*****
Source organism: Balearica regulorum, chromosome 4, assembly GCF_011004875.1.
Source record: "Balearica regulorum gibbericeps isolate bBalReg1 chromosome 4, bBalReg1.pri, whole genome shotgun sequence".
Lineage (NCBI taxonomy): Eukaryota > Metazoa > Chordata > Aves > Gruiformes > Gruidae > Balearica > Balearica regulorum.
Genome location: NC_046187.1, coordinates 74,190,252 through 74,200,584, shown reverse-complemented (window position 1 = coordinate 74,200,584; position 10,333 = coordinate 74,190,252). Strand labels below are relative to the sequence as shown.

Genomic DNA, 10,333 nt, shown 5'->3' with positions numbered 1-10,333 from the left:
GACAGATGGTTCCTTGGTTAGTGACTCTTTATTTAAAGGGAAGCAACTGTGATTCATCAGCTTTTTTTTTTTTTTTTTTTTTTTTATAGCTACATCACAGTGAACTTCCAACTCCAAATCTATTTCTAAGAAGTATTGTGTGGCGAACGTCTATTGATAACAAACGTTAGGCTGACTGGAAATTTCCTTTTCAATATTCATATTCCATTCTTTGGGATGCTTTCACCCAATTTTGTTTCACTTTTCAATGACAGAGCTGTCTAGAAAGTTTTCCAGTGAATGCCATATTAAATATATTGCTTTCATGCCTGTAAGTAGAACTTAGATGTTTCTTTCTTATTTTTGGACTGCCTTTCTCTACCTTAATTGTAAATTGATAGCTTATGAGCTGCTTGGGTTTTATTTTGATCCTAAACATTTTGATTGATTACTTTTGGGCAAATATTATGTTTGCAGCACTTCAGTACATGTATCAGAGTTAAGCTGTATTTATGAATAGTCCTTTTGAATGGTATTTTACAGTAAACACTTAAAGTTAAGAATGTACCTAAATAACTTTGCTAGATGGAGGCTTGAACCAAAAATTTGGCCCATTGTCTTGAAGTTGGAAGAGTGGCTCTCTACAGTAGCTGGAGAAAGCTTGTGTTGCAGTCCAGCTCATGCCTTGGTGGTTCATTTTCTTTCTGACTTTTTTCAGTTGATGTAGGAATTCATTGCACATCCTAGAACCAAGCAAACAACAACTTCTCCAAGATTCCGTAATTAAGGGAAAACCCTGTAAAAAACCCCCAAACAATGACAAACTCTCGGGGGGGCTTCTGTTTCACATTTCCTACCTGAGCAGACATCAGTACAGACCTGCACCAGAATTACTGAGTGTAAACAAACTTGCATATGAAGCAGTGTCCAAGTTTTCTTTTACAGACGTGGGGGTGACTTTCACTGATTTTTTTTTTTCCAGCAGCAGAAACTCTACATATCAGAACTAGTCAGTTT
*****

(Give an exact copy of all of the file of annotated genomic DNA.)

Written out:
Source organism: Balearica regulorum, chromosome 4, assembly GCF_011004875.1.
Source record: "Balearica regulorum gibbericeps isolate bBalReg1 chromosome 4, bBalReg1.pri, whole genome shotgun sequence".
Lineage (NCBI taxonomy): Eukaryota > Metazoa > Chordata > Aves > Gruiformes > Gruidae > Balearica > Balearica regulorum.
Genome location: NC_046187.1, coordinates 74,190,252 through 74,200,584, shown reverse-complemented (window position 1 = coordinate 74,200,584; position 10,333 = coordinate 74,190,252). Strand labels below are relative to the sequence as shown.

Genomic DNA, 10,333 nt, shown 5'->3' with positions numbered 1-10,333 from the left:
GACAGATGGTTCCTTGGTTAGTGACTCTTTATTTAAAGGGAAGCAACTGTGATTCATCAGCTTTTTTTTTTTTTTTTTTTTTTTTATAGCTACATCACAGTGAACTTCCAACTCCAAATCTATTTCTAAGAAGTATTGTGTGGCGAACGTCTATTGATAACAAACGTTAGGCTGACTGGAAATTTCCTTTTCAATATTCATATTCCATTCTTTGGGATGCTTTCACCCAATTTTGTTTCACTTTTCAATGACAGAGCTGTCTAGAAAGTTTTCCAGTGAATGCCATATTAAATATATTGCTTTCATGCCTGTAAGTAGAACTTAGATGTTTCTTTCTTATTTTTGGACTGCCTTTCTCTACCTTAATTGTAAATTGATAGCTTATGAGCTGCTTGGGTTTTATTTTGATCCTAAACATTTTGATTGATTACTTTTGGGCAAATATTATGTTTGCAGCACTTCAGTACATGTATCAGAGTTAAGCTGTATTTATGAATAGTCCTTTTGAATGGTATTTTACAGTAAACACTTAAAGTTAAGAATGTACCTAAATAACTTTGCTAGATGGAGGCTTGAACCAAAAATTTGGCCCATTGTCTTGAAGTTGGAAGAGTGGCTCTCTACAGTAGCTGGAGAAAGCTTGTGTTGCAGTCCAGCTCATGCCTTGGTGGTTCATTTTCTTTCTGACTTTTTTCAGTTGATGTAGGAATTCATTGCACATCCTAGAACCAAGCAAACAACAACTTCTCCAAGATTCCGTAATTAAGGGAAAACCCTGTAAAAAACCCCCAAACAATGACAAACTCTCGGGGGGGCTTCTGTTTCACATTTCCTACCTGAGCAGACATCAGTACAGACCTGCACCAGAATTACTGAGTGTAAACAAACTTGCATATGAAGCAGTGTCCAAGTTTTCTTTTACAGACGTGGGGGTGACTTTCACTGATTTTTTTTTTTCCAGCAGCAGAAACTCTACATATCAGAACTAGTCAGTTT